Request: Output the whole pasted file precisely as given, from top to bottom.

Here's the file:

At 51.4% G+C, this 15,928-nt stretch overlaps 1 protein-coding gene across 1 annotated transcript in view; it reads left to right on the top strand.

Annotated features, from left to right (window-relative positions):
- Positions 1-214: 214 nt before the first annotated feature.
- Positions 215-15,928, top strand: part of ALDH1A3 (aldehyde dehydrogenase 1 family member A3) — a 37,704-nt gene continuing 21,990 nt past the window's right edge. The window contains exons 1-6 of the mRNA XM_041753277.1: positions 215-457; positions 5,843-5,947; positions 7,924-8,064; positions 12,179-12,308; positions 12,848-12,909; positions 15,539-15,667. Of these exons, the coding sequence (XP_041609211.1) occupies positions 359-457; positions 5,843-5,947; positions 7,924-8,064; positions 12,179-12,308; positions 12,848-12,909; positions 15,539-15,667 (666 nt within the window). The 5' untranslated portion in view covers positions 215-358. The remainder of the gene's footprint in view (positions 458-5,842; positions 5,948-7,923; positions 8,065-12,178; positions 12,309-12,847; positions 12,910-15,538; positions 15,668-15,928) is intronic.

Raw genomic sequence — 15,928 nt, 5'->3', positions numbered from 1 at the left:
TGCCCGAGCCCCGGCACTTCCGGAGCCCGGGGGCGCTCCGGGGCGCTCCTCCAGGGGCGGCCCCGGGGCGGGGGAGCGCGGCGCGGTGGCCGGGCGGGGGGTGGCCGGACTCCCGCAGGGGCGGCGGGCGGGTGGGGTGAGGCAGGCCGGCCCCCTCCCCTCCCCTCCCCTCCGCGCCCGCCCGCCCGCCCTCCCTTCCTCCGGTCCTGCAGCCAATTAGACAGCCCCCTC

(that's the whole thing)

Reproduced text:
At 51.4% G+C, this 15,928-nt stretch overlaps 1 protein-coding gene across 1 annotated transcript in view; it reads left to right on the top strand.

Annotated features, from left to right (window-relative positions):
- Positions 1-214: 214 nt before the first annotated feature.
- Positions 215-15,928, top strand: part of ALDH1A3 (aldehyde dehydrogenase 1 family member A3) — a 37,704-nt gene continuing 21,990 nt past the window's right edge. The window contains exons 1-6 of the mRNA XM_041753277.1: positions 215-457; positions 5,843-5,947; positions 7,924-8,064; positions 12,179-12,308; positions 12,848-12,909; positions 15,539-15,667. Of these exons, the coding sequence (XP_041609211.1) occupies positions 359-457; positions 5,843-5,947; positions 7,924-8,064; positions 12,179-12,308; positions 12,848-12,909; positions 15,539-15,667 (666 nt within the window). The 5' untranslated portion in view covers positions 215-358. The remainder of the gene's footprint in view (positions 458-5,842; positions 5,948-7,923; positions 8,065-12,178; positions 12,309-12,847; positions 12,910-15,538; positions 15,668-15,928) is intronic.

Raw genomic sequence — 15,928 nt, 5'->3', positions numbered from 1 at the left:
TGCCCGAGCCCCGGCACTTCCGGAGCCCGGGGGCGCTCCGGGGCGCTCCTCCAGGGGCGGCCCCGGGGCGGGGGAGCGCGGCGCGGTGGCCGGGCGGGGGGTGGCCGGACTCCCGCAGGGGCGGCGGGCGGGTGGGGTGAGGCAGGCCGGCCCCCTCCCCTCCCCTCCCCTCCGCGCCCGCCCGCCCGCCCTCCCTTCCTCCGGTCCTGCAGCCAATTAGACAGCCCCCTC